How to navigate the “free rent” scheme
“Renters should think carefully about the potential implications of such an arrangement rather than getting too enthralled in the immediate deal,” Mena says. “What looks like a great deal now may not be the case when you write the first rent check for the gross amount or go to renew your lease.”
“You need to be aware of the concessions you're receiving and be ready to renegotiate them when it comes time to renew,” says James McGrath, Licensed Real Estate Salesperson and co-founder of the NYC real estate brokerage, Yoreevo. “It's often easier for landlords to reduce concessions than raise the rent, which is why they use this approach. If your landlord offers to renew with one month free that's effectively at 10% rent increase!” he says. “A regular 10% rent increase would shock most tenants, but when it's pitched as still getting one month free, it's much more tolerable and likely to be accepted.”
Just like charm pricing, the phenomenon when an item is priced at X.99 instead of the number that costs just one cent more, this illusion of a deal can make you feel like you’re paying less in rent, when in fact, you are not. McGrath recommends never thinking of the free month as a “gift” but rather calculating your annual expenses based on the gross rent, or net effective rent, multiplied by twelve.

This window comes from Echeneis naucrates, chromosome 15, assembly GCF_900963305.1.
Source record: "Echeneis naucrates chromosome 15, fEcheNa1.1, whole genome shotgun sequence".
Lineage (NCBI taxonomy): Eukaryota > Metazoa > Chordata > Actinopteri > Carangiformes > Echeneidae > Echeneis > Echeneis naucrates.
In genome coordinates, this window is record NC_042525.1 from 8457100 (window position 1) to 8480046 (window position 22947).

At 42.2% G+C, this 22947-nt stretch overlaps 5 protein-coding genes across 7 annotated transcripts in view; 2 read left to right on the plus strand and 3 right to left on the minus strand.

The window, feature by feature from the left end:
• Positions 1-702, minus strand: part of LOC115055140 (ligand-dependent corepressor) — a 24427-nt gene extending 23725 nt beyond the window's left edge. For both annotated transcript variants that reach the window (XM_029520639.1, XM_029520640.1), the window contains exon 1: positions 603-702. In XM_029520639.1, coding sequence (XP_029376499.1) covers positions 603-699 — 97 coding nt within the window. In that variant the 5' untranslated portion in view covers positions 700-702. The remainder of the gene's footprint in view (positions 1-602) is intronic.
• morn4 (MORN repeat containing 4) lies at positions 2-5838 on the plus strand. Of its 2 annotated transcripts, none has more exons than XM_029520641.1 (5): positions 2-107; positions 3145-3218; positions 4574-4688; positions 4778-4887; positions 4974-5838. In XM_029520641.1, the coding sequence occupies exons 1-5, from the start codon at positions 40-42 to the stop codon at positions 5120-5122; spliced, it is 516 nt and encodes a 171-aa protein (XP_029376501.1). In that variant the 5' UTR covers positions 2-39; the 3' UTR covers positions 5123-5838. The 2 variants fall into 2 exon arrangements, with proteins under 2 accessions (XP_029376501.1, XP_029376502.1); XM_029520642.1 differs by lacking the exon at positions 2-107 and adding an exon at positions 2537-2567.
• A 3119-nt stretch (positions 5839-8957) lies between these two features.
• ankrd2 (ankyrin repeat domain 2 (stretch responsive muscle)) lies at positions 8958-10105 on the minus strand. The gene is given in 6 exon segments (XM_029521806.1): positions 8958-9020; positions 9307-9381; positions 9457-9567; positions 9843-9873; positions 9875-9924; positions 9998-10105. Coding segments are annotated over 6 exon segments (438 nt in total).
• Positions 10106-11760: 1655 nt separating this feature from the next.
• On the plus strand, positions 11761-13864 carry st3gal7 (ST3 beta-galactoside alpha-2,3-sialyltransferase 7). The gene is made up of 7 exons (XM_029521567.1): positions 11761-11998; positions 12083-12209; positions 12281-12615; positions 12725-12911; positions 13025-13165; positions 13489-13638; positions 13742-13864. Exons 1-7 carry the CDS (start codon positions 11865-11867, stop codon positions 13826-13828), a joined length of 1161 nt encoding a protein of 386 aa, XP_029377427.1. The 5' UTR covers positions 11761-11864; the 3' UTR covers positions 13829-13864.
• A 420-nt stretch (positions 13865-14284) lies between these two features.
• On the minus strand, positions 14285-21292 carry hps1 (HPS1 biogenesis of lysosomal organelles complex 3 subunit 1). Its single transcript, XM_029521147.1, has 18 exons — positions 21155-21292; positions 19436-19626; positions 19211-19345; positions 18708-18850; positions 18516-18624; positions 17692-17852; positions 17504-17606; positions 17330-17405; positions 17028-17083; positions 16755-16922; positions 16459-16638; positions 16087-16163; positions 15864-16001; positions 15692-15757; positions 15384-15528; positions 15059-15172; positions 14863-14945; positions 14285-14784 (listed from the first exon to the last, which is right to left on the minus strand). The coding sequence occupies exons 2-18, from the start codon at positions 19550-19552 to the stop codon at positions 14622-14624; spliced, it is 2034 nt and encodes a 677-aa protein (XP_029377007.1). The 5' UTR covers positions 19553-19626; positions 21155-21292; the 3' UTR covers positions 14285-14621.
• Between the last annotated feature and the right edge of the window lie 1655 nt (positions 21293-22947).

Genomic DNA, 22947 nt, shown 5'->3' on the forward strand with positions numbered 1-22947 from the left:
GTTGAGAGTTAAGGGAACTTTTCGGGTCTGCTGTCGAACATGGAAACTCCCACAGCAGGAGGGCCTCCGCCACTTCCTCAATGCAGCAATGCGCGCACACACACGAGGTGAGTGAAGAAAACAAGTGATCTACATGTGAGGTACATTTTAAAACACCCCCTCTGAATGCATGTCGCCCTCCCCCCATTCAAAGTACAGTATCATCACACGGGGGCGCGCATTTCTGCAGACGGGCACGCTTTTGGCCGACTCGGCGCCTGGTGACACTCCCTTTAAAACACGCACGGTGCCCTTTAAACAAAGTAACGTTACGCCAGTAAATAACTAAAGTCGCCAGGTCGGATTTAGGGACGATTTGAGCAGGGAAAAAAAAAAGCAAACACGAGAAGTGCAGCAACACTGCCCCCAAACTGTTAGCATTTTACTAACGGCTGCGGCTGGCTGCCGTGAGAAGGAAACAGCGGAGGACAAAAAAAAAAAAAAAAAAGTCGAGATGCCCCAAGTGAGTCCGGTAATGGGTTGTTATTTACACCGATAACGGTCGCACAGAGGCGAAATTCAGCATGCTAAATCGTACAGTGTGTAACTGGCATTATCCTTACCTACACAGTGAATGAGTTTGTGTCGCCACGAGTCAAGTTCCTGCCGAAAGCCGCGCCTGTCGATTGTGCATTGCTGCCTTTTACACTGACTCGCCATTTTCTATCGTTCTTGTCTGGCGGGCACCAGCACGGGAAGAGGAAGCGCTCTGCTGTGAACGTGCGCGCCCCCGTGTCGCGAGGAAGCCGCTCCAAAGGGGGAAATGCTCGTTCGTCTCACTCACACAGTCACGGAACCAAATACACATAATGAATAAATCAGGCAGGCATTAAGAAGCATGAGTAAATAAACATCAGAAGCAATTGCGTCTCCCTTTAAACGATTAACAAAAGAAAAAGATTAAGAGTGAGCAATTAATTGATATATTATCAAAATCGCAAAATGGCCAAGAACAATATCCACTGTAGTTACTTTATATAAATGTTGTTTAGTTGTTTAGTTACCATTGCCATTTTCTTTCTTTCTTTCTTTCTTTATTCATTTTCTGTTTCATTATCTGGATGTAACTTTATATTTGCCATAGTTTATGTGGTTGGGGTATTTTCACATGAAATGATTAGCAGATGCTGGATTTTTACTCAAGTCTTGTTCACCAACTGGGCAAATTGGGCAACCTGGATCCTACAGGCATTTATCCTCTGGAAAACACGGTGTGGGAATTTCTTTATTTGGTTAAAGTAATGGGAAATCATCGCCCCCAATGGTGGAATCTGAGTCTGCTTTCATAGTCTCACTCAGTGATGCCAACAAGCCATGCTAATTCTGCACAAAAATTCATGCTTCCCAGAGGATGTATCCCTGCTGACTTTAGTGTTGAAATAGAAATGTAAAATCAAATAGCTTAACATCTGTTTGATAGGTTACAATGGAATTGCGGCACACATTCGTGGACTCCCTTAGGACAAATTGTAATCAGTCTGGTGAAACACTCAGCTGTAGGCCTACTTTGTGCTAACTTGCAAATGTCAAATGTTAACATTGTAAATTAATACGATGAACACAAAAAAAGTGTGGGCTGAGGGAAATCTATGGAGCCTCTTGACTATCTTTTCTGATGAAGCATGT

Unusual rental rates are often your first red flags. An apartment listed at $2,448 or $2,307 has clearly been calculated down from a more sensical number. Even if the red flag is waving you into the glossy lobby and through the studio walk-in closet, remember that the supposed concession could be setting you up for financial woes down the road. “If you do decide to see apartments advertised with the NER, make sure to ask which month(s) are being offered free so you can plan your finances accordingly,” Mena says. “And while not as common, ask if you can pay the net rent every month, though this isn’t something most landlords will accommodate.”